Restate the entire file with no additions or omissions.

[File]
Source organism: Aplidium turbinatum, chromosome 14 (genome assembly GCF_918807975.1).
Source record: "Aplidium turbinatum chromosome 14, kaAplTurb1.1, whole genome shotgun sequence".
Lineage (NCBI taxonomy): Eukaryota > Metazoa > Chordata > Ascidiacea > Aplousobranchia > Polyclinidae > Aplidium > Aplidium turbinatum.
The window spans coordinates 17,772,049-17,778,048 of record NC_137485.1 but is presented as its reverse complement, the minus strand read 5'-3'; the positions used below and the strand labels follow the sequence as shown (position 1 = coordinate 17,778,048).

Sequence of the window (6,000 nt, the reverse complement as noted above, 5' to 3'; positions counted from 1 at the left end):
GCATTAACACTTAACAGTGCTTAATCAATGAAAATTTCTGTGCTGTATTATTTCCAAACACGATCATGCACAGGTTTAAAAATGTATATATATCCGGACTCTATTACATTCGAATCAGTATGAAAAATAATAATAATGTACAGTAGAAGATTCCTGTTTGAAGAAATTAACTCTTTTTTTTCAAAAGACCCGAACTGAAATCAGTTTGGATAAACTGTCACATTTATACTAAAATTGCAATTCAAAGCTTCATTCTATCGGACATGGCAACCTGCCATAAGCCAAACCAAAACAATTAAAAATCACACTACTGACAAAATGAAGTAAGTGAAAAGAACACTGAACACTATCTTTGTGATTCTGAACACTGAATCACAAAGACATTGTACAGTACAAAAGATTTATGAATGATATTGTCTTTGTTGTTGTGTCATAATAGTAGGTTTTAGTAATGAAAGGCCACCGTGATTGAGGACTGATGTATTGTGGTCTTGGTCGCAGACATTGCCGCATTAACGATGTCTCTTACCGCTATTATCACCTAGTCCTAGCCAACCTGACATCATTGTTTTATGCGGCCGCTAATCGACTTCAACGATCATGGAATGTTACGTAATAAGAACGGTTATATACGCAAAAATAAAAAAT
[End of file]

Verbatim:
Source organism: Aplidium turbinatum, chromosome 14 (genome assembly GCF_918807975.1).
Source record: "Aplidium turbinatum chromosome 14, kaAplTurb1.1, whole genome shotgun sequence".
Lineage (NCBI taxonomy): Eukaryota > Metazoa > Chordata > Ascidiacea > Aplousobranchia > Polyclinidae > Aplidium > Aplidium turbinatum.
The window spans coordinates 17,772,049-17,778,048 of record NC_137485.1 but is presented as its reverse complement, the minus strand read 5'-3'; the positions used below and the strand labels follow the sequence as shown (position 1 = coordinate 17,778,048).

Sequence of the window (6,000 nt, the reverse complement as noted above, 5' to 3'; positions counted from 1 at the left end):
GCATTAACACTTAACAGTGCTTAATCAATGAAAATTTCTGTGCTGTATTATTTCCAAACACGATCATGCACAGGTTTAAAAATGTATATATATCCGGACTCTATTACATTCGAATCAGTATGAAAAATAATAATAATGTACAGTAGAAGATTCCTGTTTGAAGAAATTAACTCTTTTTTTTCAAAAGACCCGAACTGAAATCAGTTTGGATAAACTGTCACATTTATACTAAAATTGCAATTCAAAGCTTCATTCTATCGGACATGGCAACCTGCCATAAGCCAAACCAAAACAATTAAAAATCACACTACTGACAAAATGAAGTAAGTGAAAAGAACACTGAACACTATCTTTGTGATTCTGAACACTGAATCACAAAGACATTGTACAGTACAAAAGATTTATGAATGATATTGTCTTTGTTGTTGTGTCATAATAGTAGGTTTTAGTAATGAAAGGCCACCGTGATTGAGGACTGATGTATTGTGGTCTTGGTCGCAGACATTGCCGCATTAACGATGTCTCTTACCGCTATTATCACCTAGTCCTAGCCAACCTGACATCATTGTTTTATGCGGCCGCTAATCGACTTCAACGATCATGGAATGTTACGTAATAAGAACGGTTATATACGCAAAAATAAAAAAT